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The Lunar New Year begins this Saturday, February 10th. 2024 is the Year of the Wood Dragon. But did you know that the Taichi Tao Center has a dragon in its own history? Here’s the story first-hand from Master Bob Krzemienski and Master Nancy Grizzle, who were both students back in 1976:

In October of 1976, the Museum of Science and Industry in Chicago invited a group of Master Waysun Liao’s students to perform a dragon dance. The dragon—given to the group after their exhibition—was originally part of a display at the museum.

The performance started outside the front of the museum, with Master Waysun Liao symbolically painting eyes on the dragon. Music from a drum and gong, along with the fireball, slowly awakened the sleeping dragon. (Photo from the Chicago Tribune above.)

In Chinese art, dragons are usually shown chasing a fireball. Likewise, in the dragon dance, when the fireball is shaken in front of the dragon, the dragon first slowly moves its head and tail. As the dragon awakens even more, the entire body of the dragon becomes alive. The fireball then moves in a way that makes the dragon’s head bow. Now fully awake, the dragon begins to chase the fireball. The fireball leads the dragon to coil, uncoil, rolling over, and looping under itself.

Master Liao’s students completed extensive training to perform all the various dragon maneuvers. The dragon had one staff controlling the head, one staff controlling the tail and nine more staffs for the body —plus the staff with the fireball. That made eleven Taichi members required to move the dragon and one more to lead with the fireball.

Additionally, several other Taichi students performed staff with flag maneuvers as part of the exhibition.

In addition to performing the dragon dance for the museum, the group performed the dragon dance at several parades including one in Chinatown and in the Chicago Christmas parade. They also performed at mall openings, Northeastern University, and at the baseball Little League World Series by the request of Taiwan.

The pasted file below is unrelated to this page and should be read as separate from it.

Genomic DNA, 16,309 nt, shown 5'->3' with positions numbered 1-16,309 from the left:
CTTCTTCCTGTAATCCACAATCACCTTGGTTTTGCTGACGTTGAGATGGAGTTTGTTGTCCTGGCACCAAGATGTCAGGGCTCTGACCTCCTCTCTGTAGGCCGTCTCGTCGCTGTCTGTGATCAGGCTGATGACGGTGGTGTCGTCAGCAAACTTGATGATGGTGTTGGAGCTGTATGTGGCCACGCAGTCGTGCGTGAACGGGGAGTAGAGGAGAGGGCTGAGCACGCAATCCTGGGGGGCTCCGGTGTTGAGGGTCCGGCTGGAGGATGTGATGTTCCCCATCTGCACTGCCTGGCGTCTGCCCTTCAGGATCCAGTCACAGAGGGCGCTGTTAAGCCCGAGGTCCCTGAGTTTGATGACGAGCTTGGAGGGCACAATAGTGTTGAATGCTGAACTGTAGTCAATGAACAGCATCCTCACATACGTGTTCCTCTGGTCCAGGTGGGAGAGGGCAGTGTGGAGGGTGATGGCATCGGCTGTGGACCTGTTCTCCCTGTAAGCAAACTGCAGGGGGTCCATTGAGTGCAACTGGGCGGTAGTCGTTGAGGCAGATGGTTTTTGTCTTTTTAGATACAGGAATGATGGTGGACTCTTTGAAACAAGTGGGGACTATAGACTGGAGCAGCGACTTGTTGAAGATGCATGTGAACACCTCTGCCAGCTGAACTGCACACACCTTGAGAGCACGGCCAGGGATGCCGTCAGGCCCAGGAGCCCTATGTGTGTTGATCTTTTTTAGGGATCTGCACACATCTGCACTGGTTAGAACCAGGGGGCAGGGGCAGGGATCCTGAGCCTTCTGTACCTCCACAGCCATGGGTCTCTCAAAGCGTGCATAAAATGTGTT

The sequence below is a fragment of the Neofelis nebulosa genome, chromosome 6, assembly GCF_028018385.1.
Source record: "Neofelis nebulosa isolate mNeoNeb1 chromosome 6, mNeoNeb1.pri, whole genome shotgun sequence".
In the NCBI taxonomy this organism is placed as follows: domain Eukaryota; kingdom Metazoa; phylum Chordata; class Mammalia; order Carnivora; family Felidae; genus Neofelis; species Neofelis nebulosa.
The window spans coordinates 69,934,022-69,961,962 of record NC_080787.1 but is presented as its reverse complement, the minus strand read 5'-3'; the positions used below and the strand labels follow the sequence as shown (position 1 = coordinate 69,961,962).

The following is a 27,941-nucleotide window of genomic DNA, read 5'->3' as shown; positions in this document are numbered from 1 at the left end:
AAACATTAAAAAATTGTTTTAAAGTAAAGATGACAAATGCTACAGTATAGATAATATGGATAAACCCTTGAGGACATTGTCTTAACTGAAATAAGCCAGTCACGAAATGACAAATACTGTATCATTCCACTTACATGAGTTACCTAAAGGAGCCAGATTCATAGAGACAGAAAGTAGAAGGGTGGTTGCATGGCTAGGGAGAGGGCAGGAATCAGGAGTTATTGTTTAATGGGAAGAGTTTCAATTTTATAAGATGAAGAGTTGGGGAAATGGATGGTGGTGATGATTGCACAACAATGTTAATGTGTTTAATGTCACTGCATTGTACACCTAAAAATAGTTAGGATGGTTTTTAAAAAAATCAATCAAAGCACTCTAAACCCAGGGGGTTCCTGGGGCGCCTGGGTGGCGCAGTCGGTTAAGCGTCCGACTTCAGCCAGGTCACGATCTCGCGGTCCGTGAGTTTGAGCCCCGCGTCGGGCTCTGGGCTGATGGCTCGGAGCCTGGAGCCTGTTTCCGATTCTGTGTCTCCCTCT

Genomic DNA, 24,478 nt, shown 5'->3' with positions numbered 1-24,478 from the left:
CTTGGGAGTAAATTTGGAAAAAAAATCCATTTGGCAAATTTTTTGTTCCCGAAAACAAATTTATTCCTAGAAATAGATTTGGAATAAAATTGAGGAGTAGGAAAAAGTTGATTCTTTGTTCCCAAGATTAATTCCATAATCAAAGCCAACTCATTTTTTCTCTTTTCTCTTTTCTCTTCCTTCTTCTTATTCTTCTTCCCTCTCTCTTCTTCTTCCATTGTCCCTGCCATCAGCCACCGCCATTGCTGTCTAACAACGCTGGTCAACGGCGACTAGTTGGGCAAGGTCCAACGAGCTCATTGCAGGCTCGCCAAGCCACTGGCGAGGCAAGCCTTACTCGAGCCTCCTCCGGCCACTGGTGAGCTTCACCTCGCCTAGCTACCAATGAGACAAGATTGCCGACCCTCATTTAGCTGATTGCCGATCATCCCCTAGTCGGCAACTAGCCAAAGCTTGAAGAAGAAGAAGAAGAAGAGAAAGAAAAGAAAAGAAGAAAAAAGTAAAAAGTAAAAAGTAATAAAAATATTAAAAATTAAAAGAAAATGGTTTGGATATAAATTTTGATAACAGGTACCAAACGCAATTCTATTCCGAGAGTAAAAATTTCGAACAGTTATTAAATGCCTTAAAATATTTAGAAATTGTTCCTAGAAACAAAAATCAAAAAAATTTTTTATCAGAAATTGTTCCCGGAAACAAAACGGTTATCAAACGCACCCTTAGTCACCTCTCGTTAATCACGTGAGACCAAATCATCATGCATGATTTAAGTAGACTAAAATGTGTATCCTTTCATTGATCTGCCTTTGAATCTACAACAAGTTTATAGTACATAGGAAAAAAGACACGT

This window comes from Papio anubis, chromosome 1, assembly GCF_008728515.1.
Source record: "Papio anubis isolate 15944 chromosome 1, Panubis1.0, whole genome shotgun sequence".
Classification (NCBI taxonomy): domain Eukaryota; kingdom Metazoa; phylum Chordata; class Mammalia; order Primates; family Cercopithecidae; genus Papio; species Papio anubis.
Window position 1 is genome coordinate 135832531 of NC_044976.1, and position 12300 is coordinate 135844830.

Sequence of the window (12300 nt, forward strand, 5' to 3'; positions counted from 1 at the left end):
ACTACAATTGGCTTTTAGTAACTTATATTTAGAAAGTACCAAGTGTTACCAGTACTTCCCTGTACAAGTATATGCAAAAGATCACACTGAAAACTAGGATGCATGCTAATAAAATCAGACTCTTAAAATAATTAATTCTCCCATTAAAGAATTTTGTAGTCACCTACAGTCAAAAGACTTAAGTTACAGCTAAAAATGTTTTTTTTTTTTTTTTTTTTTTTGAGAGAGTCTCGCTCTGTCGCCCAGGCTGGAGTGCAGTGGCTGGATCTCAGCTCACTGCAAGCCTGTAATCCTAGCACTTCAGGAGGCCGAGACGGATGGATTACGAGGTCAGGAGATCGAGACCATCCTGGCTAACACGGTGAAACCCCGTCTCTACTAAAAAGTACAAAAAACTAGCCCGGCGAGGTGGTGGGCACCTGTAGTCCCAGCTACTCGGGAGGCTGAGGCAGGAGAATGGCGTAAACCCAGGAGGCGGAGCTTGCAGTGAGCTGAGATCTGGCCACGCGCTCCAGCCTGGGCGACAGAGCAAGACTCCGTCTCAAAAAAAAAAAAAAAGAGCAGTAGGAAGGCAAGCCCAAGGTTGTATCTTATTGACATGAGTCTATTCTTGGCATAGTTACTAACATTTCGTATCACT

Master Lee Ching Han

Our History of Working with Legends

At the time the group was in training, Master Waysun Liao’s students were very fortunate to learn the traditional dragon dance and its accompanying music directly under Master Lee Ching Han. A friend of Master Liao’s, and an expert in the dragon dance, Master Lee Ching Han came over from Taiwan to help prepare the students for their performance. This is part of our Center’s rich history in bringing other notable martial arts and Taoist masters from Asia to the US to share their expertise.

Master Nancy Grizzle was 23 when she and her husband, the late Master Bill Grizzle, were part of the dragon group. “We practiced dancing the dragon by running around on the sidewalk next to the Center,” she recalls. “It was quite a bit of exercise. Some of those practices were on hot summer nights.”

“Bill and I were grateful to be in the middle of the dragon, because we saw how much more running those working the tail had to do. Our big show was at the Museum of Science and Industry, and I remember how out of breath I was running up and down those steps.”

Dragon Dance

“When we were circling the dragon at the downtown Christmas parade, apparently it took a little longer than they liked, so they asked us to ‘move along little dragon.’”

In addition to Nancy and Bill Grizzle, the dragon group included students Drew Miller, Ben Menna, Bob Constantine, Dave Kellner, Doug Evans, John Kevan, Bob Strutz, Charles White, Monica Bendik, Bill Cornman, John Kroll, Bob Krzemienski, and others.

Do you have photos of any of our historic dragon practices, performances, or pieces of the original dragon itself from the 1970s? Please send photos to so that we can share them!

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